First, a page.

# Thread: What test needs to be done here?

1. ## What test needs to be done here?

I'm helping a friend with the statistical portion of her proposal to
finish her BS degree in Psychology.

Her paper suggests that the levels of cortisol can be interpreted to
determine if a soldier is suffering from PTSD.

My part in this is to somehow show this information statistically. So,
we have decided to have the following groups:
A-1: having low levels of cortisol and claimed PTSD
A-2: having low levels of cortisol and did not claim PTSD
B-1: having normal levels of cortisol and claimed PTSD
B-2: having normal levels of cortisol and did not claim PTSD

Incr Decr Same Totals
A-1 number of soldiers that fit in the category
A-2
B-1
B-2
Totals ~400

Blood tests are taken before deployment, right after they return, and at 3 month intervals. ﻿The ideal example would be a soldier with a normal level
initially, then a low level after returning home, then finally coming back up to a normal level after counseling. The soldier who has a low level after deployment but does not claim PTSD, will continue to have low levels of cortisol. These measurements need to be statistically significant.

I had thought that a Chi Square Test of Independence would be best to show if the data had an inherent correlation between cortisol levels and PTSD. However, after submitting her draft with this suggestion, he said it should be MANOVA with a t test comparing the A groups and the B groups separately. I'm currently researching how to do that and it doesn't seem mathematically difficult. I'm having trouble putting these measurements in a normal distribution with the mean and standard deviation bit.

Are we completely off here and need to start from scratch? Where do we
need to go with this?

I've got an AA in Math and took a summer class in Stats, so it's not my
strongest area. But, my friend has no clue about stats and needed my

2. You can either run a repeated measures factorial anova (group x time); 4 levels of group as your between subjects factor and 3 levels of testing time as your within subjects factor. How you compare groups if you find a significant interaction depends on if you planned specific comparisons (i.e, you have a reason/theory predicting certain groups will differ) or if you want to explore the relationships between all possible comparisons.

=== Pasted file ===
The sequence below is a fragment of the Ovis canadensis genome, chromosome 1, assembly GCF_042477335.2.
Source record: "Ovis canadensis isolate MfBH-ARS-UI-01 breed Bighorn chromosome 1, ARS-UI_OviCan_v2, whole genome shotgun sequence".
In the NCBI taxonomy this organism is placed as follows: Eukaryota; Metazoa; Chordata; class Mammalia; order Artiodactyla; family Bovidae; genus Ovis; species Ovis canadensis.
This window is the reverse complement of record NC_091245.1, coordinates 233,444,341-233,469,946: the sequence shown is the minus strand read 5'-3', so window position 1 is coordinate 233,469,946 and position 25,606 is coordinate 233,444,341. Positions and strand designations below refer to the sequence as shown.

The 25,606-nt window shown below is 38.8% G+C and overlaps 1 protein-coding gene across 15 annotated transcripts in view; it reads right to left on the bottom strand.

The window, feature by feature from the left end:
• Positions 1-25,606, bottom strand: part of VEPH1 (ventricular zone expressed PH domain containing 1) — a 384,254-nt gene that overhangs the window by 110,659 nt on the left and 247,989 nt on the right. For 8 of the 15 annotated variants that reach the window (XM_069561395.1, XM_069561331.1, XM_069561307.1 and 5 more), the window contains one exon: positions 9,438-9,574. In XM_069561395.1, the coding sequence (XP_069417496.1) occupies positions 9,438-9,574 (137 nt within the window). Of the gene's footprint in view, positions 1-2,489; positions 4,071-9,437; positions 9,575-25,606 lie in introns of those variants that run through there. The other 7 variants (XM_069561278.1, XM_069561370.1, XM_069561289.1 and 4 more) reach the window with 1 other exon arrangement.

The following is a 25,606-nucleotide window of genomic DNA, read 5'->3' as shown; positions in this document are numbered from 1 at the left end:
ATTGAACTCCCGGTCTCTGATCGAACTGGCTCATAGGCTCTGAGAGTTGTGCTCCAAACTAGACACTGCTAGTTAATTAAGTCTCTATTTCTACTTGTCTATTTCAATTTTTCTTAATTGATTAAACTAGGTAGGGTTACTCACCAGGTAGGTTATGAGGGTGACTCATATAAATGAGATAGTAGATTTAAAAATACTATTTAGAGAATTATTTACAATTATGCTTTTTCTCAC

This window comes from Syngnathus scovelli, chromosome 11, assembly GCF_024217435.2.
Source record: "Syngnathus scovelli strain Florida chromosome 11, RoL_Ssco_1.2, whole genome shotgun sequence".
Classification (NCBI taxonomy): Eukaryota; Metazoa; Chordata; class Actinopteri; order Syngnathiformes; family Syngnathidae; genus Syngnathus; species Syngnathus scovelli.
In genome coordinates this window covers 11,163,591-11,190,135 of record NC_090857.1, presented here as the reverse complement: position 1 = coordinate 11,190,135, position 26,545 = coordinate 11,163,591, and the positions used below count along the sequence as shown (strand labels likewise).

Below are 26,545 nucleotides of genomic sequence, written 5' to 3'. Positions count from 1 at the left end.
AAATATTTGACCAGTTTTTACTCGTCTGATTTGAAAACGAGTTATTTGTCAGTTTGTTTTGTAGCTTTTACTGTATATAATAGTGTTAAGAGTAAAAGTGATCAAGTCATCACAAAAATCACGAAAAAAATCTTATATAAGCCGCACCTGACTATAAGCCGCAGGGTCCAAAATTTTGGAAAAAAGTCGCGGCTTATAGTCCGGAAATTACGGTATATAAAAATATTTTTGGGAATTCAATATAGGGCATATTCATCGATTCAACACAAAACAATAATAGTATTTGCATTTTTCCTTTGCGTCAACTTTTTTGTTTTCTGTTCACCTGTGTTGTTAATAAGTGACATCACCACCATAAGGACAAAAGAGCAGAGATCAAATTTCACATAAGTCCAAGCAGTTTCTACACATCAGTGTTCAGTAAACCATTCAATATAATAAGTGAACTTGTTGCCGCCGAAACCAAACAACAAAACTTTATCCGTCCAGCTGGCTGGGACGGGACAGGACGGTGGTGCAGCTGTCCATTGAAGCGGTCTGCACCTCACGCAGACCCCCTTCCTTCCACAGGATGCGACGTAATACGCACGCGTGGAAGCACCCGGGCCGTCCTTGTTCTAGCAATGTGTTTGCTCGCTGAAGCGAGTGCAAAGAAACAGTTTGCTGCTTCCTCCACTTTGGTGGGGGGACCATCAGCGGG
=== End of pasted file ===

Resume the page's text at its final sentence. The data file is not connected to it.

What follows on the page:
Usually, if you have planned comparisons in mind, you can run multiple t-tests (controlling for an inflated type 1 error via bonferroni or holm procedures). If you don't know what to expect with your data, you can use a post hoc test (i.e, Tukey procedure) as an exploratory tool to see out of all the possible group comparisons, which are different. If you're using SPSS, theres also another kind of follow up procedure which I think might be more suitable; trend analysis. This tests linear, quadratic, etc relationships of your data - which I think is appropriate given your description of the data. Have a look into it.

With the repeated measures factorial anova approach, you may have problems regarding sphericity. Machauly's Test of Sphericity in SPSS will tell you if you have met this assumption. If you haven't you can go with one of the already laid out corrections in the SPSS Output (i.e, Greenhouse-Gieser for non sphericity).

If you find you can't meet the sphericity assumption even after correcting for non-sphericity, you might want to use a 1 way MANOVA - the MANOVA does not require sphericity. Here you would have one independent variable (group; 4 levels) and all the blood tests would serve as dependent variables (so you would have multiple DV's). You can do follow up comparisons for a MANOVA like how I stated above.

BTW, I'm a psych student as well. I read about a very similar study in my Psychopathology class. Very interesting stuff!

Best of Luck!

3. ## What type of stat test

Hello,

I was hoping that someone would be able to help my daughter, she is working on a proposal for her 12th grade class, and she needs to determine what type of statistical test to run. My background is in law enforcement,and I can not began to answer her questions. My daughter wants to find out if providing increase health intervention in the nursing home will boost the morale of the residents who are currently not receiving the increase health intervention. She iwants to sample 200 people, male and female residents, and determine if the one that receive increase health intervention morale is better than those who are on receiving a non increased health intervention.

I appreciate any suggestions that you can provide.

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